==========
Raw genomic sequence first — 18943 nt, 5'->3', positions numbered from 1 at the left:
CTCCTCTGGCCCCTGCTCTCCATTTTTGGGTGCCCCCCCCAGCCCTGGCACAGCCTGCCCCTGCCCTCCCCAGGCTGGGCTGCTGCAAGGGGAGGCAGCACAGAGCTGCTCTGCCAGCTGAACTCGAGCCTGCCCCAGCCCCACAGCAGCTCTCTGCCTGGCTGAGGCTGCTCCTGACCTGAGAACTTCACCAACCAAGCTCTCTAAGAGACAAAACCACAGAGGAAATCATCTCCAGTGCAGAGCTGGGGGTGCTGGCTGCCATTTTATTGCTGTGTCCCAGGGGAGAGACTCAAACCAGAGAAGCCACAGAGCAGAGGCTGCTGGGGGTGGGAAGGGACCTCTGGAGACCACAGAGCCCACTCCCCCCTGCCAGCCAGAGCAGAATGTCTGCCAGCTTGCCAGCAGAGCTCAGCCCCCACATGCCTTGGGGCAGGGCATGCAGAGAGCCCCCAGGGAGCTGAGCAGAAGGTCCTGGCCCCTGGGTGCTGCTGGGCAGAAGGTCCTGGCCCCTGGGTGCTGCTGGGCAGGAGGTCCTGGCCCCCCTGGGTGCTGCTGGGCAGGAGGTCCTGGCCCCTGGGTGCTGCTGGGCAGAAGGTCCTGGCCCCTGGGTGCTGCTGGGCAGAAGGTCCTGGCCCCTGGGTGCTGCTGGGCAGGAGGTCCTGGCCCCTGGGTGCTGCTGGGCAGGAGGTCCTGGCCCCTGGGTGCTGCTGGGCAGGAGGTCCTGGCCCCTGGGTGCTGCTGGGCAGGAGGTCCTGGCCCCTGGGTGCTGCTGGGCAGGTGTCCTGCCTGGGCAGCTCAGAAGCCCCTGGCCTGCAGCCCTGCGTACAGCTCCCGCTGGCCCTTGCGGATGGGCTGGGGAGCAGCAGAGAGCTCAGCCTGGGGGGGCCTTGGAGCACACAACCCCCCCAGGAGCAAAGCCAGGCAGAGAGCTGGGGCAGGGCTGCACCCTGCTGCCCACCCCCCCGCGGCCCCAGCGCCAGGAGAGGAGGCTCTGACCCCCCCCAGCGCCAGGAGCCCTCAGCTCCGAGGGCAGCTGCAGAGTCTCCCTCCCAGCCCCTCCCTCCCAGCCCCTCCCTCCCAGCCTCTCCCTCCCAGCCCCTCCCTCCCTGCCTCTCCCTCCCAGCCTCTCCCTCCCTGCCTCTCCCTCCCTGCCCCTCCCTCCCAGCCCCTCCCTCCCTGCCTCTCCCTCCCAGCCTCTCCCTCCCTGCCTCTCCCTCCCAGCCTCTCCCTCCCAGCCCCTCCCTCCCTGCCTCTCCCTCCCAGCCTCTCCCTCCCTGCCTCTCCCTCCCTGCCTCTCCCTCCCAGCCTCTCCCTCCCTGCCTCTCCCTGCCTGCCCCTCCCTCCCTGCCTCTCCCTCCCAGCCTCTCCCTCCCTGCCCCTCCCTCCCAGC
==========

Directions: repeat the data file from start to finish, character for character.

Raw genomic sequence first — 18943 nt, 5'->3', positions numbered from 1 at the left:
CTCCTCTGGCCCCTGCTCTCCATTTTTGGGTGCCCCCCCCAGCCCTGGCACAGCCTGCCCCTGCCCTCCCCAGGCTGGGCTGCTGCAAGGGGAGGCAGCACAGAGCTGCTCTGCCAGCTGAACTCGAGCCTGCCCCAGCCCCACAGCAGCTCTCTGCCTGGCTGAGGCTGCTCCTGACCTGAGAACTTCACCAACCAAGCTCTCTAAGAGACAAAACCACAGAGGAAATCATCTCCAGTGCAGAGCTGGGGGTGCTGGCTGCCATTTTATTGCTGTGTCCCAGGGGAGAGACTCAAACCAGAGAAGCCACAGAGCAGAGGCTGCTGGGGGTGGGAAGGGACCTCTGGAGACCACAGAGCCCACTCCCCCCTGCCAGCCAGAGCAGAATGTCTGCCAGCTTGCCAGCAGAGCTCAGCCCCCACATGCCTTGGGGCAGGGCATGCAGAGAGCCCCCAGGGAGCTGAGCAGAAGGTCCTGGCCCCTGGGTGCTGCTGGGCAGAAGGTCCTGGCCCCTGGGTGCTGCTGGGCAGGAGGTCCTGGCCCCCCTGGGTGCTGCTGGGCAGGAGGTCCTGGCCCCTGGGTGCTGCTGGGCAGAAGGTCCTGGCCCCTGGGTGCTGCTGGGCAGAAGGTCCTGGCCCCTGGGTGCTGCTGGGCAGGAGGTCCTGGCCCCTGGGTGCTGCTGGGCAGGAGGTCCTGGCCCCTGGGTGCTGCTGGGCAGGAGGTCCTGGCCCCTGGGTGCTGCTGGGCAGGAGGTCCTGGCCCCTGGGTGCTGCTGGGCAGGTGTCCTGCCTGGGCAGCTCAGAAGCCCCTGGCCTGCAGCCCTGCGTACAGCTCCCGCTGGCCCTTGCGGATGGGCTGGGGAGCAGCAGAGAGCTCAGCCTGGGGGGGCCTTGGAGCACACAACCCCCCCAGGAGCAAAGCCAGGCAGAGAGCTGGGGCAGGGCTGCACCCTGCTGCCCACCCCCCCGCGGCCCCAGCGCCAGGAGAGGAGGCTCTGACCCCCCCCAGCGCCAGGAGCCCTCAGCTCCGAGGGCAGCTGCAGAGTCTCCCTCCCAGCCCCTCCCTCCCAGCCCCTCCCTCCCAGCCTCTCCCTCCCAGCCCCTCCCTCCCTGCCTCTCCCTCCCAGCCTCTCCCTCCCTGCCTCTCCCTCCCTGCCCCTCCCTCCCAGCCCCTCCCTCCCTGCCTCTCCCTCCCAGCCTCTCCCTCCCTGCCTCTCCCTCCCAGCCTCTCCCTCCCAGCCCCTCCCTCCCTGCCTCTCCCTCCCAGCCTCTCCCTCCCTGCCTCTCCCTCCCTGCCTCTCCCTCCCAGCCTCTCCCTCCCTGCCTCTCCCTGCCTGCCCCTCCCTCCCTGCCTCTCCCTCCCAGCCTCTCCCTCCCTGCCCCTCCCTCCCAGC